Be an Agent for Change
Don’t automatically transfer the way you learned or the ways you were taught into how you teach your own students. “Learning and teaching are very different,” says Dr. Wiese. “Learning knowledge is focused on the details. Teaching is much more [about] how you put that knowledge into play.”
That kind of transference is easily recognizable in a situation where a student asks “Can you teach me something this afternoon?” and the hospitalist replies, “Well, let me go home tonight and prepare, and then I’ll teach you.”
“What they’re saying is, ‘Let me read up, make a list of facts—maybe worse, maybe put it in PowerPoint,’ ” says Dr. Wiese. “The student could have done that on his or her own.”
Because hospitalists are intimately familiar with the hospital system, they serve as agents of change, Dr. Wiese says.
“Hospitalists are the key group at the first level of being able to take a student or resident or fellow and say, ‘These are the patients, we’re on hospital wards, and let me show you how to put in action the knowledge and skills you have to make a success for your patients,’ ” he says.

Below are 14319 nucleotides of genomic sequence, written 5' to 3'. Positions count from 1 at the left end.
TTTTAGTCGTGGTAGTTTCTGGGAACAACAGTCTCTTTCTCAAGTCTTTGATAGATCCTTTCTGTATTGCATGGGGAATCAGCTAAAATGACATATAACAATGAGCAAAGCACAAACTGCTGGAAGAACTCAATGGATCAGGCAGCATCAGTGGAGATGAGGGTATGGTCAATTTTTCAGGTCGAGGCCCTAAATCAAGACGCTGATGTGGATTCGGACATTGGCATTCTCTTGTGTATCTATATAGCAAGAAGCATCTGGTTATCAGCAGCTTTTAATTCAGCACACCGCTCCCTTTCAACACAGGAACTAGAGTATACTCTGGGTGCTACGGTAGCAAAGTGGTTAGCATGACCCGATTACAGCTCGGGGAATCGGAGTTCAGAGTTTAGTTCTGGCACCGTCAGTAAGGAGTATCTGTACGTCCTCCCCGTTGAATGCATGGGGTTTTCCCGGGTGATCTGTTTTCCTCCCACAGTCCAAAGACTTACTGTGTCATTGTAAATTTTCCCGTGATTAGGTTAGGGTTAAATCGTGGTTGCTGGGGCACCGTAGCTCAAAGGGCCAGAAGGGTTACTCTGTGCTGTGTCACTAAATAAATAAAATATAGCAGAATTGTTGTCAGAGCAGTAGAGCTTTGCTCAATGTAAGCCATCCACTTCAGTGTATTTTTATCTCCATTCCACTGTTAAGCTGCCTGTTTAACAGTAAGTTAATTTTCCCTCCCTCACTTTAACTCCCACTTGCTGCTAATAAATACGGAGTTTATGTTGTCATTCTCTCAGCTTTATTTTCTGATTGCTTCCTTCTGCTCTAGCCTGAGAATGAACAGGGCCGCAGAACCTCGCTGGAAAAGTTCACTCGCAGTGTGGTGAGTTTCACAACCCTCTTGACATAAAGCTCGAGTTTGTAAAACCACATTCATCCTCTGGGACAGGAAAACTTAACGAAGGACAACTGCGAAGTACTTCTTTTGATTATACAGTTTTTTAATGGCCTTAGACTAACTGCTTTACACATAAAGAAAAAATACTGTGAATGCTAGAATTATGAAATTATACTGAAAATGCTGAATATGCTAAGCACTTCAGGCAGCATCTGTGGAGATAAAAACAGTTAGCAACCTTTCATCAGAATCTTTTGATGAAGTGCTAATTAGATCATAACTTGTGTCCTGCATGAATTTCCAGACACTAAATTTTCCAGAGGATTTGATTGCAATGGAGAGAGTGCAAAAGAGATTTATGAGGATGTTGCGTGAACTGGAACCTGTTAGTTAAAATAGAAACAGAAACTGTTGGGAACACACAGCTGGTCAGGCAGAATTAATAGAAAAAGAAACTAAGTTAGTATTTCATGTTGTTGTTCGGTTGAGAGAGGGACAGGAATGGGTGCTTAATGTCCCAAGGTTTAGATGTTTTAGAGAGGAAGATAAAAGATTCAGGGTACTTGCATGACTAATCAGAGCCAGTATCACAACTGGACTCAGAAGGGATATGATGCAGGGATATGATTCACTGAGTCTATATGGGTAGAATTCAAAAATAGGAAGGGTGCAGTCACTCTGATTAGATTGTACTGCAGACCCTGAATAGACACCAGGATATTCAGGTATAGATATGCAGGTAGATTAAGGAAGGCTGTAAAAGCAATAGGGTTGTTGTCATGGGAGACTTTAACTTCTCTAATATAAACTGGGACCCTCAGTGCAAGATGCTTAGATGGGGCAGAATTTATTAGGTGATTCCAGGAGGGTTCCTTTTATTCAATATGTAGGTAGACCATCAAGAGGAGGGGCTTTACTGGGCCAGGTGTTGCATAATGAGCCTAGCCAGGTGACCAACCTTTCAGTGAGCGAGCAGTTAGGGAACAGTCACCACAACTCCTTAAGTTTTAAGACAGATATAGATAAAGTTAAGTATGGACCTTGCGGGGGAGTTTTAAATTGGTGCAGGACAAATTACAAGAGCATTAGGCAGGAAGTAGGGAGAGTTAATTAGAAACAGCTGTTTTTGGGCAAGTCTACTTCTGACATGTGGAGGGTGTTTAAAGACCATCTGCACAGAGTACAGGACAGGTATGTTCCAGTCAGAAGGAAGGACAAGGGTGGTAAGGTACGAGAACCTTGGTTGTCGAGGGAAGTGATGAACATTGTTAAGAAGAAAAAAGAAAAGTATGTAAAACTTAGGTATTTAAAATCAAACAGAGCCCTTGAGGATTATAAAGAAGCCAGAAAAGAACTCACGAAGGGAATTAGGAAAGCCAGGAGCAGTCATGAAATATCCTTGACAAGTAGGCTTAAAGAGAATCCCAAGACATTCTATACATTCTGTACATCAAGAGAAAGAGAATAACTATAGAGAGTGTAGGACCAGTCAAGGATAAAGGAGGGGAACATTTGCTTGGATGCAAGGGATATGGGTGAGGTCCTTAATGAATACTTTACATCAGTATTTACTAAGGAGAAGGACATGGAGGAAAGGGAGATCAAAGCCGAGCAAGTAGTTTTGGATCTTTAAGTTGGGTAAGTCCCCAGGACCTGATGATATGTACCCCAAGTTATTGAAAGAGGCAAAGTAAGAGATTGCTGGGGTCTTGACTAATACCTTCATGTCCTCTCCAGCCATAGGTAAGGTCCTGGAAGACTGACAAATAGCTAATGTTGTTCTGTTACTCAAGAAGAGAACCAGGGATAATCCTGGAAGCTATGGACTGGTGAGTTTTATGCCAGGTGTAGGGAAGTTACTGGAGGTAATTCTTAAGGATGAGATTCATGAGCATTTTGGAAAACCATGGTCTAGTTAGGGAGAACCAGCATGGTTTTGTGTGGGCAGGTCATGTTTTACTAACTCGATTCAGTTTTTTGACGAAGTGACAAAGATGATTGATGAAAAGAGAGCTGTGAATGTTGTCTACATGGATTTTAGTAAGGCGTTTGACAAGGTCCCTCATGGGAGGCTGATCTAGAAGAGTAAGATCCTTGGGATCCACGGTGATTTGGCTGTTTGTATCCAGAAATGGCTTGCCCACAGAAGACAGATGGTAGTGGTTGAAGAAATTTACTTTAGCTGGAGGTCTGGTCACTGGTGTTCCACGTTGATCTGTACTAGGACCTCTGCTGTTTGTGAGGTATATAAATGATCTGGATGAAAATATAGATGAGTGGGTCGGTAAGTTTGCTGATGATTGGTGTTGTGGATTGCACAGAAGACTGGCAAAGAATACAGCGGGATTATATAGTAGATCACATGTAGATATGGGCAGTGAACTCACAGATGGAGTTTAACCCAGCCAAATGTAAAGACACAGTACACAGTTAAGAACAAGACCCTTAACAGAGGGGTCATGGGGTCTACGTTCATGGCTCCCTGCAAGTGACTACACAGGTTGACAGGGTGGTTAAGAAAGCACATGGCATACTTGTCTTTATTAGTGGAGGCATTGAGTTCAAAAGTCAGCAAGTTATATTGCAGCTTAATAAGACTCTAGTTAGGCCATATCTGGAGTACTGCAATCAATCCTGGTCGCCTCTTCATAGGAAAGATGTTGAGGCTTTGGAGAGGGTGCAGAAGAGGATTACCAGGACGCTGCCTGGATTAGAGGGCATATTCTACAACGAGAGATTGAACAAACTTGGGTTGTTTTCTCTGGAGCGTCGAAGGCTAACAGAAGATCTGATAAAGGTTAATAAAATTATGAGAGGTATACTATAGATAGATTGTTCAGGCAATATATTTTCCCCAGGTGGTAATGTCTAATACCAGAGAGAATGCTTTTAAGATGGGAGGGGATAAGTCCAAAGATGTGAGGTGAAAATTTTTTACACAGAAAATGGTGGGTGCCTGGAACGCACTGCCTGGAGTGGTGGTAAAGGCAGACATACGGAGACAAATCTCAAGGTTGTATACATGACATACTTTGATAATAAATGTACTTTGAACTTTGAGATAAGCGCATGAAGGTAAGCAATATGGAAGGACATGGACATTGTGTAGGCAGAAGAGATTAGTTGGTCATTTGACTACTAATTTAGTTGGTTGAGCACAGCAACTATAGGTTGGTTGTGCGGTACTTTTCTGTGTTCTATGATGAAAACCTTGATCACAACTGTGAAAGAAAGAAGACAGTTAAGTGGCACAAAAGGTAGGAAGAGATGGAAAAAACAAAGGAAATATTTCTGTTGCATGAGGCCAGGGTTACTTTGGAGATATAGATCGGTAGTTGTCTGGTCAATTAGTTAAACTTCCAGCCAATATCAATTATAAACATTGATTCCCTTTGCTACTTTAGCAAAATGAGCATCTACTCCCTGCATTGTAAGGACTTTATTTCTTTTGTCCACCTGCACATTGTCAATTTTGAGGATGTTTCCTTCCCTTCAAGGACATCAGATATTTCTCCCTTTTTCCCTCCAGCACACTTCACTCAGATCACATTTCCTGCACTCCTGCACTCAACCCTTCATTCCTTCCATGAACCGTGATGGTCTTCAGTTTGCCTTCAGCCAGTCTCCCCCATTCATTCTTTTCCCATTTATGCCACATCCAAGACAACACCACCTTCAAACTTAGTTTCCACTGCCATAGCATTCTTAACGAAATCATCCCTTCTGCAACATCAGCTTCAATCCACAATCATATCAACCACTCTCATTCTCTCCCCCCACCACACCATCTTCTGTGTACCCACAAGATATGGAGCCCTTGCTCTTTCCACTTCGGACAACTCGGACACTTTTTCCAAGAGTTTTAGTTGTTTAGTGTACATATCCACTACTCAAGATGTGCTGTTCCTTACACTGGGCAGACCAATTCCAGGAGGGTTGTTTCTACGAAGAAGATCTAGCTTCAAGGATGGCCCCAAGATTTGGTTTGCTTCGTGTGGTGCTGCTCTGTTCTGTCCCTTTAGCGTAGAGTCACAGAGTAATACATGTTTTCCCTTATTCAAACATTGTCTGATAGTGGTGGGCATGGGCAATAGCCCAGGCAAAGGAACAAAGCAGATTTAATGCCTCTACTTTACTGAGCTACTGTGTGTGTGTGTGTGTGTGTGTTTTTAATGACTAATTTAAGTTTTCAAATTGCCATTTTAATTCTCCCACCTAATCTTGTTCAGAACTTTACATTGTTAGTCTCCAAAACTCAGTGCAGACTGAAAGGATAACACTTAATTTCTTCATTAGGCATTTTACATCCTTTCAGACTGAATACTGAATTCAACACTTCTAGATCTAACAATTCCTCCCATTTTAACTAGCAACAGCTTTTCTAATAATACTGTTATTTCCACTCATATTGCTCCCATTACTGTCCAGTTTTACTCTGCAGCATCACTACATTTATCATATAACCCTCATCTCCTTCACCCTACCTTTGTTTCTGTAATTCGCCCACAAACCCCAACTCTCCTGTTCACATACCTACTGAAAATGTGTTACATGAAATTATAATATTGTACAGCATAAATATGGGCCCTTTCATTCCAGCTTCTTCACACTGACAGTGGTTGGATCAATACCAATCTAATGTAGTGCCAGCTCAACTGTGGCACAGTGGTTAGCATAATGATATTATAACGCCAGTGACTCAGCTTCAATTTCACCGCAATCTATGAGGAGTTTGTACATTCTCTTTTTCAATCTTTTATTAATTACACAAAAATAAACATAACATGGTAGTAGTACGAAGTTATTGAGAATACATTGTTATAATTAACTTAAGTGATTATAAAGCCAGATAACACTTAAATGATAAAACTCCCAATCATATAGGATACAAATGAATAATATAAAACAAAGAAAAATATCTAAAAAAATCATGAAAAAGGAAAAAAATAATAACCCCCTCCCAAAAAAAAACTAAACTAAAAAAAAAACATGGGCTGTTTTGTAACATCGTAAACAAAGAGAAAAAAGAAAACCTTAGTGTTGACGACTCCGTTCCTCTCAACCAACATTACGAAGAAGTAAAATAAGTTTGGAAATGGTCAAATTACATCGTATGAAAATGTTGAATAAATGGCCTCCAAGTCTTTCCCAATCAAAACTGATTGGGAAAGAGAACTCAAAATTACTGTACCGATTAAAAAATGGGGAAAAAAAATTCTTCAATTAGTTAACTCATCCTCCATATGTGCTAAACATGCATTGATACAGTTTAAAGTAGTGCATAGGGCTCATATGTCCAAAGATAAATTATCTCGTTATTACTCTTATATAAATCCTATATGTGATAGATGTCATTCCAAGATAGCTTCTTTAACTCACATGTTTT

Hospitalists know where the system doesn’t work. “The great hospitalist doesn’t [face a problem and think], ‘Oh, woe is me; I’m hopelessly at the whim of the system that is broken,” says Dr. Wiese. “A great hospitalist consistently looks at [the situation] and asks, ‘How can I improve this system?’ The only way that medical students and residents can move out of the helpless role where [they see themselves as] servants of the system is to have hospitalist teachers who have a perspective of themselves as owners and who take responsibility for improving the system. Nothing has to be the way that it is,” says Dr. Wiese. TH
Andrea Sattinger is a frequent contributor to The Hospitalist.
- Pressel DM. Hospitalists in medical education: coming to an academic medical center near you. J Natl Med Assoc. 2006 Sep;98(9):1501-1504.